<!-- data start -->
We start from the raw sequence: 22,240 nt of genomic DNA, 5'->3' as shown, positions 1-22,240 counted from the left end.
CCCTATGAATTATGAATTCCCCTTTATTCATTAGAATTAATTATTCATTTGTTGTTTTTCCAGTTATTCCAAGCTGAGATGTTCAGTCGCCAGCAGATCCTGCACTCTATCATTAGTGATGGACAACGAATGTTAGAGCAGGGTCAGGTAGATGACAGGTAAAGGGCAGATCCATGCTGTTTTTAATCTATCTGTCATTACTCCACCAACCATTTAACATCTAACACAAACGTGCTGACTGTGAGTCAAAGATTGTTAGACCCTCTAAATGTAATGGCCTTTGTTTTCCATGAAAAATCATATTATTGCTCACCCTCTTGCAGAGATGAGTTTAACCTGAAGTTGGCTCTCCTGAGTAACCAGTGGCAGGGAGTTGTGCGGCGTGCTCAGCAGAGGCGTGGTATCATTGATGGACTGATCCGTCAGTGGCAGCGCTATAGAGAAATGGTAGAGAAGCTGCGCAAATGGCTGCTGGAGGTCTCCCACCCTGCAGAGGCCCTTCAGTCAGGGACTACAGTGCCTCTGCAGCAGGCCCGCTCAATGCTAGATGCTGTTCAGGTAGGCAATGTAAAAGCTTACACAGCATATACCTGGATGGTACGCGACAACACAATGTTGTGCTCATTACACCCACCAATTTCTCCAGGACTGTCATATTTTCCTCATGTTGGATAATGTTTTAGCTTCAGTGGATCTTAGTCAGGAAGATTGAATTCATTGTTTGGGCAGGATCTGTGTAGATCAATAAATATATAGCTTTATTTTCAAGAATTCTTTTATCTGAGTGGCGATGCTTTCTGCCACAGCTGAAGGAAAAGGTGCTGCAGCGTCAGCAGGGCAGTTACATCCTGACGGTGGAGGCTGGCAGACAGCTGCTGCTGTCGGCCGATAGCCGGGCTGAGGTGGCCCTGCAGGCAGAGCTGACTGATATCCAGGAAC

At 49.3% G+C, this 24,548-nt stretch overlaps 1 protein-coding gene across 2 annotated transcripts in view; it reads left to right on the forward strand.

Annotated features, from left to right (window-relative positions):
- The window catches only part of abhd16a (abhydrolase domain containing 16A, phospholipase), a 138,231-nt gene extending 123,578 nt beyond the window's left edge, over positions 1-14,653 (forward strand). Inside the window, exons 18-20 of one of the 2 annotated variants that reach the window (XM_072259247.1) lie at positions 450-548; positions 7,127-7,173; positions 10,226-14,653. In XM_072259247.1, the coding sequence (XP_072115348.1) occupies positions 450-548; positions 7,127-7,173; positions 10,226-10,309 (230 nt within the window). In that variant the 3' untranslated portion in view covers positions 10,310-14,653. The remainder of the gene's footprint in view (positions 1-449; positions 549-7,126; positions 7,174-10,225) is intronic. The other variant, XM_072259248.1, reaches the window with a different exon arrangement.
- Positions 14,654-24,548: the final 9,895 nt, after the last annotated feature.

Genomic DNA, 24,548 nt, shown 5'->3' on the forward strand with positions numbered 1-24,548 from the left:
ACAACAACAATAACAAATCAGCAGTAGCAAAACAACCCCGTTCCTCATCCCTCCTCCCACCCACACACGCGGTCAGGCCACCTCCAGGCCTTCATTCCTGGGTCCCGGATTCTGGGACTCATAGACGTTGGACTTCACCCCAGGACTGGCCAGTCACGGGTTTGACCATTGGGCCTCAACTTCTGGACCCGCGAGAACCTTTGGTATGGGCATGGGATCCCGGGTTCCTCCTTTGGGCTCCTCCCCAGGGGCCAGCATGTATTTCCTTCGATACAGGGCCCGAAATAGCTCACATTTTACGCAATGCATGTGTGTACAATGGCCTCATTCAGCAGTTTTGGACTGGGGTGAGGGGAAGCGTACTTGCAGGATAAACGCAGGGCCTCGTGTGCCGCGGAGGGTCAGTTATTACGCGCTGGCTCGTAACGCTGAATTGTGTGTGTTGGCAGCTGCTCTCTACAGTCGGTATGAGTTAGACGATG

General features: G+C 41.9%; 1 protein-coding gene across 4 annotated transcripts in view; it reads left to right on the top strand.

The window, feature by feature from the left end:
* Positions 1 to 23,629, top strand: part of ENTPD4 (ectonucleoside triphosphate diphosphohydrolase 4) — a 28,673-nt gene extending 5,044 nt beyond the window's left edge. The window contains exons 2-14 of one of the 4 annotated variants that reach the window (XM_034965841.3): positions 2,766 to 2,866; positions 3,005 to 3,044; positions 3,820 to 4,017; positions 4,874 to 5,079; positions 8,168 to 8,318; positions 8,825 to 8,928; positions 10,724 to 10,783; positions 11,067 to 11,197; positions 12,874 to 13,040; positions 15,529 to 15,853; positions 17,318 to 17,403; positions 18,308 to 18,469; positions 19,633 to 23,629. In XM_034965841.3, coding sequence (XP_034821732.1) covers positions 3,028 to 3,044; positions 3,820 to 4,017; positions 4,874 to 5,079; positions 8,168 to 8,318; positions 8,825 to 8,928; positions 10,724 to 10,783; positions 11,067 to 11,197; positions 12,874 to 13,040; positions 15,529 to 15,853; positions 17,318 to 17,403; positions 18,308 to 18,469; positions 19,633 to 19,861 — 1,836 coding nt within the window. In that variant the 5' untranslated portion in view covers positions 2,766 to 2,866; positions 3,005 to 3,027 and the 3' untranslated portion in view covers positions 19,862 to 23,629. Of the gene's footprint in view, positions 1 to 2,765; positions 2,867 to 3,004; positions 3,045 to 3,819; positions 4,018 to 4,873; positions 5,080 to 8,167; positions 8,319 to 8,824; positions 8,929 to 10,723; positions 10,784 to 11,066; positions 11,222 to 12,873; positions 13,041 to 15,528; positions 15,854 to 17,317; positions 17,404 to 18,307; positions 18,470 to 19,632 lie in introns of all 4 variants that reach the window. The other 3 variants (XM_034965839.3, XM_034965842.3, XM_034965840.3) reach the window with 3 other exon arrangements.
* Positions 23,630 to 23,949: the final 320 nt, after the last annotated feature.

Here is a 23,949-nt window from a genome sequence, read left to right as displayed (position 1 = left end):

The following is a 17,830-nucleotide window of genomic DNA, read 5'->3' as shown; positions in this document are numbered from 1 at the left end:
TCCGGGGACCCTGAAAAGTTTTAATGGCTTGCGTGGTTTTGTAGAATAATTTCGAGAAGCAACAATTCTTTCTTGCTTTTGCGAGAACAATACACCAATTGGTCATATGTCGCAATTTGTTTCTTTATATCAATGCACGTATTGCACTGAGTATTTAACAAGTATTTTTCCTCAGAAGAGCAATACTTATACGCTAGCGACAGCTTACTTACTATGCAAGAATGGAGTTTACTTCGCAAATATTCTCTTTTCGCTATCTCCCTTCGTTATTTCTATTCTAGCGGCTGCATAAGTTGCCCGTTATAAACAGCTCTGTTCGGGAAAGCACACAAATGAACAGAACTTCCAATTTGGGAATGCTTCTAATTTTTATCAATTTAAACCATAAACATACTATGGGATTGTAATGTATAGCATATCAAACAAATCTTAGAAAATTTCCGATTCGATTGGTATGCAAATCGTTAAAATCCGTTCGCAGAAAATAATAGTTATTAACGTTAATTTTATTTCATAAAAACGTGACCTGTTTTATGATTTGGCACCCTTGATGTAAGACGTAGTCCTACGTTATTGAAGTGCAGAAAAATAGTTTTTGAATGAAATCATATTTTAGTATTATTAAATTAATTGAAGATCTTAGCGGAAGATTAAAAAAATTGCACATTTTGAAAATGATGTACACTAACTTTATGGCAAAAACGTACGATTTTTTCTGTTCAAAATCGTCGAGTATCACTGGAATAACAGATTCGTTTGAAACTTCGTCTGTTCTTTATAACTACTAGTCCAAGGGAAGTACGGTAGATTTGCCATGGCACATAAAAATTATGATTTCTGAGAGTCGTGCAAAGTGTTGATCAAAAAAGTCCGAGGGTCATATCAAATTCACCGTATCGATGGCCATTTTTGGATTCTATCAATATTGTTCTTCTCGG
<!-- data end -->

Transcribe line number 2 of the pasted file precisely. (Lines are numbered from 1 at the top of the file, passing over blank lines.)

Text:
CCCTATGAATTATGAATTCCCCTTTATTCATTAGAATTAATTATTCATTTGTTGTTTTTCCAGTTATTCCAAGCTGAGATGTTCAGTCGCCAGCAGATCCTGCACTCTATCATTAGTGATGGACAACGAATGTTAGAGCAGGGTCAGGTAGATGACAGGTAAAGGGCAGATCCATGCTGTTTTTAATCTATCTGTCATTACTCCACCAACCATTTAACATCTAACACAAACGTGCTGACTGTGAGTCAAAGATTGTTAGACCCTCTAAATGTAATGGCCTTTGTTTTCCATGAAAAATCATATTATTGCTCACCCTCTTGCAGAGATGAGTTTAACCTGAAGTTGGCTCTCCTGAGTAACCAGTGGCAGGGAGTTGTGCGGCGTGCTCAGCAGAGGCGTGGTATCATTGATGGACTGATCCGTCAGTGGCAGCGCTATAGAGAAATGGTAGAGAAGCTGCGCAAATGGCTGCTGGAGGTCTCCCACCCTGCAGAGGCCCTTCAGTCAGGGACTACAGTGCCTCTGCAGCAGGCCCGCTCAATGCTAGATGCTGTTCAGGTAGGCAATGTAAAAGCTTACACAGCATATACCTGGATGGTACGCGACAACACAATGTTGTGCTCATTACACCCACCAATTTCTCCAGGACTGTCATATTTTCCTCATGTTGGATAATGTTTTAGCTTCAGTGGATCTTAGTCAGGAAGATTGAATTCATTGTTTGGGCAGGATCTGTGTAGATCAATAAATATATAGCTTTATTTTCAAGAATTCTTTTATCTGAGTGGCGATGCTTTCTGCCACAGCTGAAGGAAAAGGTGCTGCAGCGTCAGCAGGGCAGTTACATCCTGACGGTGGAGGCTGGCAGACAGCTGCTGCTGTCGGCCGATAGCCGGGCTGAGGTGGCCCTGCAGGCAGAGCTGACTGATATCCAGGAAC